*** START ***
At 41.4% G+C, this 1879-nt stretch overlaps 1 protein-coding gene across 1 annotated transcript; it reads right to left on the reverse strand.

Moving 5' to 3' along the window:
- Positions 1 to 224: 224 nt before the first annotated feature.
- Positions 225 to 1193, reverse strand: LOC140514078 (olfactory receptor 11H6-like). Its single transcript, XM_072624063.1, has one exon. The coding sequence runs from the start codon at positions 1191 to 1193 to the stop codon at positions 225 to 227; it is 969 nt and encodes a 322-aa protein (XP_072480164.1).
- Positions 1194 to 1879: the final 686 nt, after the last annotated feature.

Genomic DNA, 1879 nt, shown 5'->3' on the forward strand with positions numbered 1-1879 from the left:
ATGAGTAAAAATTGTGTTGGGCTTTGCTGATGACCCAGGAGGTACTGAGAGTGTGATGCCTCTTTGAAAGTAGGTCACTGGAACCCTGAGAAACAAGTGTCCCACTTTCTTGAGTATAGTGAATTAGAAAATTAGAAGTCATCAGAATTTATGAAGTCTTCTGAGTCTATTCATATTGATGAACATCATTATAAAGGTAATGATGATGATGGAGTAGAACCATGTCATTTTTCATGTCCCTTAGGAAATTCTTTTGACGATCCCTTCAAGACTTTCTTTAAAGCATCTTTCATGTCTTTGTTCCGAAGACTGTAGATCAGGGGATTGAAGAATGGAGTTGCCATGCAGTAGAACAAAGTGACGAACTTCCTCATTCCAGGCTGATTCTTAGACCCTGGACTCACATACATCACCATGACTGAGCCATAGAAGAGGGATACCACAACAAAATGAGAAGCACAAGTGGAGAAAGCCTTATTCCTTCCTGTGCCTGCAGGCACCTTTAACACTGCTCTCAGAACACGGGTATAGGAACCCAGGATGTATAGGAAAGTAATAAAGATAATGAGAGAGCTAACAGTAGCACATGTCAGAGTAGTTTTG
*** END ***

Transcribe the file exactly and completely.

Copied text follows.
At 41.4% G+C, this 1879-nt stretch overlaps 1 protein-coding gene across 1 annotated transcript; it reads right to left on the reverse strand.

Moving 5' to 3' along the window:
- Positions 1 to 224: 224 nt before the first annotated feature.
- Positions 225 to 1193, reverse strand: LOC140514078 (olfactory receptor 11H6-like). Its single transcript, XM_072624063.1, has one exon. The coding sequence runs from the start codon at positions 1191 to 1193 to the stop codon at positions 225 to 227; it is 969 nt and encodes a 322-aa protein (XP_072480164.1).
- Positions 1194 to 1879: the final 686 nt, after the last annotated feature.

Genomic DNA, 1879 nt, shown 5'->3' on the forward strand with positions numbered 1-1879 from the left:
ATGAGTAAAAATTGTGTTGGGCTTTGCTGATGACCCAGGAGGTACTGAGAGTGTGATGCCTCTTTGAAAGTAGGTCACTGGAACCCTGAGAAACAAGTGTCCCACTTTCTTGAGTATAGTGAATTAGAAAATTAGAAGTCATCAGAATTTATGAAGTCTTCTGAGTCTATTCATATTGATGAACATCATTATAAAGGTAATGATGATGATGGAGTAGAACCATGTCATTTTTCATGTCCCTTAGGAAATTCTTTTGACGATCCCTTCAAGACTTTCTTTAAAGCATCTTTCATGTCTTTGTTCCGAAGACTGTAGATCAGGGGATTGAAGAATGGAGTTGCCATGCAGTAGAACAAAGTGACGAACTTCCTCATTCCAGGCTGATTCTTAGACCCTGGACTCACATACATCACCATGACTGAGCCATAGAAGAGGGATACCACAACAAAATGAGAAGCACAAGTGGAGAAAGCCTTATTCCTTCCTGTGCCTGCAGGCACCTTTAACACTGCTCTCAGAACACGGGTATAGGAACCCAGGATGTATAGGAAAGTAATAAAGATAATGAGAGAGCTAACAGTAGCACATGTCAGAGTAGTTTTG